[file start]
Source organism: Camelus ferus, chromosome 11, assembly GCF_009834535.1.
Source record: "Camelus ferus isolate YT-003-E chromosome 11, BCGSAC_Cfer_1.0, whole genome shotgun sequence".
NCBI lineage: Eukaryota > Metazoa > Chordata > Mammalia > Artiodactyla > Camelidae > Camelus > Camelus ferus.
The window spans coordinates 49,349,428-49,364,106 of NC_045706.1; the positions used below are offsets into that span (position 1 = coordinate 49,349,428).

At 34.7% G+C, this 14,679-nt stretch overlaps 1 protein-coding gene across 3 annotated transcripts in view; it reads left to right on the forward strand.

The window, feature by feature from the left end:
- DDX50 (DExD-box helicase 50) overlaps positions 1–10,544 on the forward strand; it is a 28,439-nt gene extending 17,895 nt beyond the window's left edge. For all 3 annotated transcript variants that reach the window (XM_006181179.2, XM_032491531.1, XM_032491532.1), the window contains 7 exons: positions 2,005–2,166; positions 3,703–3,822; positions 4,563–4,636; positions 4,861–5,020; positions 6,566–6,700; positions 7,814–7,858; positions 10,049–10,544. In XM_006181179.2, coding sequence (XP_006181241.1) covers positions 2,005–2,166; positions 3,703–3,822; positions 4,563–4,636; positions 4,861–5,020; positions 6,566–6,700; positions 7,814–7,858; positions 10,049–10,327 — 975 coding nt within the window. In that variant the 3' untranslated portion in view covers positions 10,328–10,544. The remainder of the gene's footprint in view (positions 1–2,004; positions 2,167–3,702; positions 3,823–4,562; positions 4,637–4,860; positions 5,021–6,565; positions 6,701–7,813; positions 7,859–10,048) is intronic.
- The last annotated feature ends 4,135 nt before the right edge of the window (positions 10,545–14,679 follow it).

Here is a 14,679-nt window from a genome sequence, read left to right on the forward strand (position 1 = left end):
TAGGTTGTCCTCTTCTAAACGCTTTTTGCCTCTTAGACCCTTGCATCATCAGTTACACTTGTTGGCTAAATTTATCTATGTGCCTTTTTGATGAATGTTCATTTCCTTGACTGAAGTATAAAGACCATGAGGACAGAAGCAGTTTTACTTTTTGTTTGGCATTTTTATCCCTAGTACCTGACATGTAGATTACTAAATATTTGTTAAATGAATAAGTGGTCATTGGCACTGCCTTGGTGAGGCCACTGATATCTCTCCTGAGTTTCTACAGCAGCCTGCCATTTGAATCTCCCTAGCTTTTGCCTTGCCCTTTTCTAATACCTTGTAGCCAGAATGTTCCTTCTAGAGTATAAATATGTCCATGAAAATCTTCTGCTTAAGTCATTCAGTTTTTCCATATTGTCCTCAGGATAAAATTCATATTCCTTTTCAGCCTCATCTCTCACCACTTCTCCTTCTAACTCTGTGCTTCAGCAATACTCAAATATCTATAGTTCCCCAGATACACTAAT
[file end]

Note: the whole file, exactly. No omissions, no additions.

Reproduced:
Source organism: Camelus ferus, chromosome 11, assembly GCF_009834535.1.
Source record: "Camelus ferus isolate YT-003-E chromosome 11, BCGSAC_Cfer_1.0, whole genome shotgun sequence".
NCBI lineage: Eukaryota > Metazoa > Chordata > Mammalia > Artiodactyla > Camelidae > Camelus > Camelus ferus.
The window spans coordinates 49,349,428-49,364,106 of NC_045706.1; the positions used below are offsets into that span (position 1 = coordinate 49,349,428).

At 34.7% G+C, this 14,679-nt stretch overlaps 1 protein-coding gene across 3 annotated transcripts in view; it reads left to right on the forward strand.

The window, feature by feature from the left end:
- DDX50 (DExD-box helicase 50) overlaps positions 1–10,544 on the forward strand; it is a 28,439-nt gene extending 17,895 nt beyond the window's left edge. For all 3 annotated transcript variants that reach the window (XM_006181179.2, XM_032491531.1, XM_032491532.1), the window contains 7 exons: positions 2,005–2,166; positions 3,703–3,822; positions 4,563–4,636; positions 4,861–5,020; positions 6,566–6,700; positions 7,814–7,858; positions 10,049–10,544. In XM_006181179.2, coding sequence (XP_006181241.1) covers positions 2,005–2,166; positions 3,703–3,822; positions 4,563–4,636; positions 4,861–5,020; positions 6,566–6,700; positions 7,814–7,858; positions 10,049–10,327 — 975 coding nt within the window. In that variant the 3' untranslated portion in view covers positions 10,328–10,544. The remainder of the gene's footprint in view (positions 1–2,004; positions 2,167–3,702; positions 3,823–4,562; positions 4,637–4,860; positions 5,021–6,565; positions 6,701–7,813; positions 7,859–10,048) is intronic.
- The last annotated feature ends 4,135 nt before the right edge of the window (positions 10,545–14,679 follow it).

Here is a 14,679-nt window from a genome sequence, read left to right on the forward strand (position 1 = left end):
TAGGTTGTCCTCTTCTAAACGCTTTTTGCCTCTTAGACCCTTGCATCATCAGTTACACTTGTTGGCTAAATTTATCTATGTGCCTTTTTGATGAATGTTCATTTCCTTGACTGAAGTATAAAGACCATGAGGACAGAAGCAGTTTTACTTTTTGTTTGGCATTTTTATCCCTAGTACCTGACATGTAGATTACTAAATATTTGTTAAATGAATAAGTGGTCATTGGCACTGCCTTGGTGAGGCCACTGATATCTCTCCTGAGTTTCTACAGCAGCCTGCCATTTGAATCTCCCTAGCTTTTGCCTTGCCCTTTTCTAATACCTTGTAGCCAGAATGTTCCTTCTAGAGTATAAATATGTCCATGAAAATCTTCTGCTTAAGTCATTCAGTTTTTCCATATTGTCCTCAGGATAAAATTCATATTCCTTTTCAGCCTCATCTCTCACCACTTCTCCTTCTAACTCTGTGCTTCAGCAATACTCAAATATCTATAGTTCCCCAGATACACTAAT